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This House is Derived from the Typology of Defensive Architecture

Zicatela House by Ludwig Godefroy Architecture

Zicatela house is a small weekend house located on top of a hill in front of Zicatela beach, next to Puerto Escondido in the state of Oaxaca, Mexico.

The house was designed with one main purpose: to give the owner the opportunity to leave Mexico City to make a break with the megalopolis and urban habits, by coming to get some rest and relax while enjoying the heat of the Mexican coast and the peaceful light of Oaxaca.

Picture Courtesy: Ludwig Godefroy Architecture

This house responds to a double landscape, on one side in the background the beach and the sea, on the other side the mountains and agave fields, the plant from which is made mezcal and tequila. This project has a very interesting personality of being a countryside house next to the sea, instead of a beach house.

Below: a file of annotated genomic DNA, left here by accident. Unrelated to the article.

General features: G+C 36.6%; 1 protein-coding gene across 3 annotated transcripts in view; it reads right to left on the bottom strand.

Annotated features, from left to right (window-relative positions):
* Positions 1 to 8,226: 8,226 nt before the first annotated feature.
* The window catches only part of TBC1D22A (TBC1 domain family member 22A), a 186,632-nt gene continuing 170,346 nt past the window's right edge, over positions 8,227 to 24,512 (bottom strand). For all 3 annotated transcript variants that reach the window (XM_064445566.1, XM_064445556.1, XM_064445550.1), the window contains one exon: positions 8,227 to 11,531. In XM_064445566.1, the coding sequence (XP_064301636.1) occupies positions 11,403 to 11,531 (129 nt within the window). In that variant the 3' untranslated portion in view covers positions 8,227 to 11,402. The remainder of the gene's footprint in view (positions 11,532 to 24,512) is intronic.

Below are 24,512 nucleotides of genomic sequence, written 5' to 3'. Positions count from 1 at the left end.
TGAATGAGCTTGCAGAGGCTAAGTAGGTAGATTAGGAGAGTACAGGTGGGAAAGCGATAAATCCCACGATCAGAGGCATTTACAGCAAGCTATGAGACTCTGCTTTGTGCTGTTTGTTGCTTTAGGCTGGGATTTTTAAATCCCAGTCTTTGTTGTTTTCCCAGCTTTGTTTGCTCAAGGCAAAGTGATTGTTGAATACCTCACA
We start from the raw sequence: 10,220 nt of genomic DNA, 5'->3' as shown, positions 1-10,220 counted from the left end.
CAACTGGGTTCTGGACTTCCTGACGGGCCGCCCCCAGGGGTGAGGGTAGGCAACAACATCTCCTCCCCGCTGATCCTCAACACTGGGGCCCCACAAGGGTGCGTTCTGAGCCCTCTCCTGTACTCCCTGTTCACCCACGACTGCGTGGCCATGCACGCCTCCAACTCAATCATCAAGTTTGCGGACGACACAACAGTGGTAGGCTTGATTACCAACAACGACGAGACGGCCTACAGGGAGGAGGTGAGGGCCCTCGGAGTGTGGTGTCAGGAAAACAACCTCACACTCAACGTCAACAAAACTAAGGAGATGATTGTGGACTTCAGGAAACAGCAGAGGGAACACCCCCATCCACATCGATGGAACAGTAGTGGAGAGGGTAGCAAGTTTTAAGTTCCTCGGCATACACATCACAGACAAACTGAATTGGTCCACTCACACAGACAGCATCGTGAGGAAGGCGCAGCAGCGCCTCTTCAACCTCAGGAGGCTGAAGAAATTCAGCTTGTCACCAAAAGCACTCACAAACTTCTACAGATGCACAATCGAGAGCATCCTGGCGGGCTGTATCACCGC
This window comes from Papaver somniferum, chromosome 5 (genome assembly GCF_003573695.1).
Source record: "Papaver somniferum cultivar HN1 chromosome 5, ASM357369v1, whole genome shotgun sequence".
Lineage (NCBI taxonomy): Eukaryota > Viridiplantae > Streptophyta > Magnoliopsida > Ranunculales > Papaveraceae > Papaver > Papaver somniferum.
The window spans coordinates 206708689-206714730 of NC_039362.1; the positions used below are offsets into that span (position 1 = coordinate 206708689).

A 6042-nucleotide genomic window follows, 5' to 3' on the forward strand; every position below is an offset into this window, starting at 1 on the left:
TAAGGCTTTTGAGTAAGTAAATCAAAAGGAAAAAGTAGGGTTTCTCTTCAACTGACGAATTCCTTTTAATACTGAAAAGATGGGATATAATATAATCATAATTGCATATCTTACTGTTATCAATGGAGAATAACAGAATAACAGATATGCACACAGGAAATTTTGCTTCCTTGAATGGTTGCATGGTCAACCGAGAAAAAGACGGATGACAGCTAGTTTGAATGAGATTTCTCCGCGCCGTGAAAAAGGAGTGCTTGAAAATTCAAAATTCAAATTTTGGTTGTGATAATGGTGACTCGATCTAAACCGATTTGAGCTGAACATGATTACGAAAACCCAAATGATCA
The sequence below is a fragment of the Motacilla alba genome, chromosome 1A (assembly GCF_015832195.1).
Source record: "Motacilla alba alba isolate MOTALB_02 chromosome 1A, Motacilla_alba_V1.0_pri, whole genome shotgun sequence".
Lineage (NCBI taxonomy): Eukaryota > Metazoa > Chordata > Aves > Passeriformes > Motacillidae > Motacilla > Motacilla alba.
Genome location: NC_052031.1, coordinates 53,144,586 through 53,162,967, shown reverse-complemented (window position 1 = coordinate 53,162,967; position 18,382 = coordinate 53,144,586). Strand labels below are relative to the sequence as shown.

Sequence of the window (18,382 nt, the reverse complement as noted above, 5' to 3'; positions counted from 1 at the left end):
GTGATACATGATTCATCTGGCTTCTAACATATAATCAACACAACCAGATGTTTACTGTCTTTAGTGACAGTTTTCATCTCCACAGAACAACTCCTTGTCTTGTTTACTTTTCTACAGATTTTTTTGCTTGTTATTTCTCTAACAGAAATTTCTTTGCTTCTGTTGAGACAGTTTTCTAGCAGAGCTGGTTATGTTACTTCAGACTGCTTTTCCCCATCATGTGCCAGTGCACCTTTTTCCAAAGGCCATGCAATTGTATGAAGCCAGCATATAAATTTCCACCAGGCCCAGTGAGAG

Picture Courtesy: Ludwig Godefroy Architecture

The house is based on this duality, the duality of its surroundings and it´s ability to respond to the mountains and be protective as a fortress as well as a widely open space; giving you the feeling to live outside in a garden, making the border between in and out disappear.

Picture Courtesy: Ludwig Godefroy Architecture

Zicatela house is built on a small 300 m2 plot, using the typology of defensive architecture, where a wall surrounds the terrain completely, helping create an 100% controlled area on the inside, turning it into an open-sky fortress, with only one main view towards the sky, the only permanent element in time.

Picture Courtesy: Ludwig Godefroy Architecture

"The house is a bunker on the outside, one of those massive concrete structures I used to see in Normandy, where I was born, protecting a Mexican pyramid on the inside, one of those I use to see when I travel around in Mexico, the country where it´s been 10 years now I live and work." - Ludgwig Godefroy

Project: Casa Zicatela

Location: Puerto Escondido , Oaxaca, México

Design House: Ludwig Godefroy Architecture

Photography: Rory Gardiner




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